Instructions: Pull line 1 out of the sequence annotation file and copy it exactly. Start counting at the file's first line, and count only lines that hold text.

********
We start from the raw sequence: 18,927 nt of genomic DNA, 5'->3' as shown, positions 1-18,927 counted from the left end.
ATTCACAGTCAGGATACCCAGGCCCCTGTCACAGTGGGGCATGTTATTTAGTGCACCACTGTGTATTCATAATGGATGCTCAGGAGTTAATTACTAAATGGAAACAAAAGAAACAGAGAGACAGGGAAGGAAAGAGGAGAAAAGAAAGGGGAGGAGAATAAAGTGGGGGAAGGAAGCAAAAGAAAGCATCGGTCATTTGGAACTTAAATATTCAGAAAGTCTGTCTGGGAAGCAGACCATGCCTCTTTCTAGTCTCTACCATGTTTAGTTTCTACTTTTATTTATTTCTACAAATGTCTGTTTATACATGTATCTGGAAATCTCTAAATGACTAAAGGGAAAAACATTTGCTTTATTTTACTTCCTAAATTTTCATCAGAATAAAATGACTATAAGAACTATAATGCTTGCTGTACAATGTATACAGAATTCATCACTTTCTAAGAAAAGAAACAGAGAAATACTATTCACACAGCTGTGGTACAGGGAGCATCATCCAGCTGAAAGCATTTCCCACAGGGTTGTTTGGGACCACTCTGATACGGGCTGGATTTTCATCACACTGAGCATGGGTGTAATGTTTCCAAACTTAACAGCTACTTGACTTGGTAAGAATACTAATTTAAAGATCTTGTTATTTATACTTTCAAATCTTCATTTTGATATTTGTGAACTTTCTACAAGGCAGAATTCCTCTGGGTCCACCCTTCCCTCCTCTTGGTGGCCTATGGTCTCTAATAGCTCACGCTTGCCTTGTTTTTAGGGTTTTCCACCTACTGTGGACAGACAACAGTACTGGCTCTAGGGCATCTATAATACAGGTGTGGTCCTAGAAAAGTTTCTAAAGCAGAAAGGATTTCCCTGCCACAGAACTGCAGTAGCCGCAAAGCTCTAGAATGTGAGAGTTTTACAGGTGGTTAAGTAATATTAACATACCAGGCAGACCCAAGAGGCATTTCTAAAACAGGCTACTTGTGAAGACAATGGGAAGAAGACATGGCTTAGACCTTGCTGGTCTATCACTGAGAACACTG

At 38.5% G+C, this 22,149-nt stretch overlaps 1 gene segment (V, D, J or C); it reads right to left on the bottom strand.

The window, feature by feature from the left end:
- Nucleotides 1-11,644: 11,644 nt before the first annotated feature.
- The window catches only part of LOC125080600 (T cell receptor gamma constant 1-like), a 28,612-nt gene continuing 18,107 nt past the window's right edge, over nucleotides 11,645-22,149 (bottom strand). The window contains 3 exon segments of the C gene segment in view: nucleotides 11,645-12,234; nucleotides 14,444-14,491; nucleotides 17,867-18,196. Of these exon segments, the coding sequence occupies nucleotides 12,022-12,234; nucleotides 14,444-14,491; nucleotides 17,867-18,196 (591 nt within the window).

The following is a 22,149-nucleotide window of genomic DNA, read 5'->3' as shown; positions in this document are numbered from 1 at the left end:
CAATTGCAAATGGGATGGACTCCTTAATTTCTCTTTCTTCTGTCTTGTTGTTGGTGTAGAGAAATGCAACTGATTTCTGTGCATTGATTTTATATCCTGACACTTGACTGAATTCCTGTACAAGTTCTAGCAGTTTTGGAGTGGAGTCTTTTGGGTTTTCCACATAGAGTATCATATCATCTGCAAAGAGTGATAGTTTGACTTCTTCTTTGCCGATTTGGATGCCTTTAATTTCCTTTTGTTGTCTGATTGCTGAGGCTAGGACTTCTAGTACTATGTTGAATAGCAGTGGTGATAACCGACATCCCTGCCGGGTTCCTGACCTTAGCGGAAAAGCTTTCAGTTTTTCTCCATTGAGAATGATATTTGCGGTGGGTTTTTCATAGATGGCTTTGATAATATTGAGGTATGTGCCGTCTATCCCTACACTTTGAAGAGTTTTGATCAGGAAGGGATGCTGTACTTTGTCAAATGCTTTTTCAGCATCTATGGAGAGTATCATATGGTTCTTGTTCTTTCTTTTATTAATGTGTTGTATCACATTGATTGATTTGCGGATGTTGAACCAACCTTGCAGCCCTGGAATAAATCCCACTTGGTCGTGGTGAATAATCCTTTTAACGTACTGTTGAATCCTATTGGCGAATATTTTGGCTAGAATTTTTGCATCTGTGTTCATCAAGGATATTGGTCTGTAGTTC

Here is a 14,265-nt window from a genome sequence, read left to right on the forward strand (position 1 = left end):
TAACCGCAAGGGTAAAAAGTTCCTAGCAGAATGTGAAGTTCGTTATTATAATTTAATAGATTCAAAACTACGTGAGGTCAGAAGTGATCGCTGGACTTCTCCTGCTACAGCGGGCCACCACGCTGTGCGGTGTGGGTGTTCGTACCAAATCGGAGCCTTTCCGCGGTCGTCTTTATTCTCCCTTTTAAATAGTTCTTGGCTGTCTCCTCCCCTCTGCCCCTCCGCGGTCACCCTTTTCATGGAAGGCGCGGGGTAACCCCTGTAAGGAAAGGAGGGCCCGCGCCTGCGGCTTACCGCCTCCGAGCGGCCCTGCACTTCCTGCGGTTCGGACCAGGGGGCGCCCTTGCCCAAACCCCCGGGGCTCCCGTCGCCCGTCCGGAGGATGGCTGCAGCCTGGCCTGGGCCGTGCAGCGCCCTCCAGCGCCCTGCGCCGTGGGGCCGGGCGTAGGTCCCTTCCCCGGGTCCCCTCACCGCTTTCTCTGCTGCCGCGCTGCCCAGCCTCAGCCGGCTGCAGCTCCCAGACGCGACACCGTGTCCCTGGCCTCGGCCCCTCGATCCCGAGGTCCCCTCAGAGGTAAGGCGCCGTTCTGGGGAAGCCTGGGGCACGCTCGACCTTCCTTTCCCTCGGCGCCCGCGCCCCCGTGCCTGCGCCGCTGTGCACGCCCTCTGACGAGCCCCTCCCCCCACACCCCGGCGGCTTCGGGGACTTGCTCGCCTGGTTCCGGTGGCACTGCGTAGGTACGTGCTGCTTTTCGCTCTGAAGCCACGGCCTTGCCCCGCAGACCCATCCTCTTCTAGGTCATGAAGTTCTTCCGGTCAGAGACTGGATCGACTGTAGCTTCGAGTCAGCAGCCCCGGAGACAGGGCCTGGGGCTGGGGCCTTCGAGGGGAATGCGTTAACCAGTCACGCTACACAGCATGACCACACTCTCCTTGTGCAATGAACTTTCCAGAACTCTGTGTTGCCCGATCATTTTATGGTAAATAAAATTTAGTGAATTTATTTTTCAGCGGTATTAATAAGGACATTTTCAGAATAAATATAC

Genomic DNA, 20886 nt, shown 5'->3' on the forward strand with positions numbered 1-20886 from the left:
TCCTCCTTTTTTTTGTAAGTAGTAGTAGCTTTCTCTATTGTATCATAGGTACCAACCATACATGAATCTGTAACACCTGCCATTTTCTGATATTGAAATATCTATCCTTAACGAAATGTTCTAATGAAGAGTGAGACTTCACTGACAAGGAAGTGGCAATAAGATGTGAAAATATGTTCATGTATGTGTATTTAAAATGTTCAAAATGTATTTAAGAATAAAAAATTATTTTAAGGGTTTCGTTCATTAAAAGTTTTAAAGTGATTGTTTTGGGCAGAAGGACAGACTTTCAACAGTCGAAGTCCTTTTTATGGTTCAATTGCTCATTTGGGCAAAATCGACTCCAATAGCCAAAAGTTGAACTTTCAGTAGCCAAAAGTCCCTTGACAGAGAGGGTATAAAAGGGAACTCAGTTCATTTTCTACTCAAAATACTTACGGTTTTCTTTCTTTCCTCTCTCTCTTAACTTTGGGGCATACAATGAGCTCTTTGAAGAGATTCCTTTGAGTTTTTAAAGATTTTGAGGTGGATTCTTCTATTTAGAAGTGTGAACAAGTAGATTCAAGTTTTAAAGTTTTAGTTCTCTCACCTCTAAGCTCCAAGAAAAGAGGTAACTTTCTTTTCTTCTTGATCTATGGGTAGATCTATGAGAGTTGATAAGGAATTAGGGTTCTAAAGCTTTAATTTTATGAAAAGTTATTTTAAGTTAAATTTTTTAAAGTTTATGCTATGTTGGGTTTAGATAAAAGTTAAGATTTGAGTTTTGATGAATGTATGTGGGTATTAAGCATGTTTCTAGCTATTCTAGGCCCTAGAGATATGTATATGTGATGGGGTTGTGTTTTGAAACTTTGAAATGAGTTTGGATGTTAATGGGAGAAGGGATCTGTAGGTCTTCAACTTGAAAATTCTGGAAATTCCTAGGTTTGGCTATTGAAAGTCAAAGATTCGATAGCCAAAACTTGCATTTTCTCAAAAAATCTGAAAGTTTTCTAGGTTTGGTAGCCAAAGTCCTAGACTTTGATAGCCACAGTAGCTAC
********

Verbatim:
We start from the raw sequence: 18,927 nt of genomic DNA, 5'->3' as shown, positions 1-18,927 counted from the left end.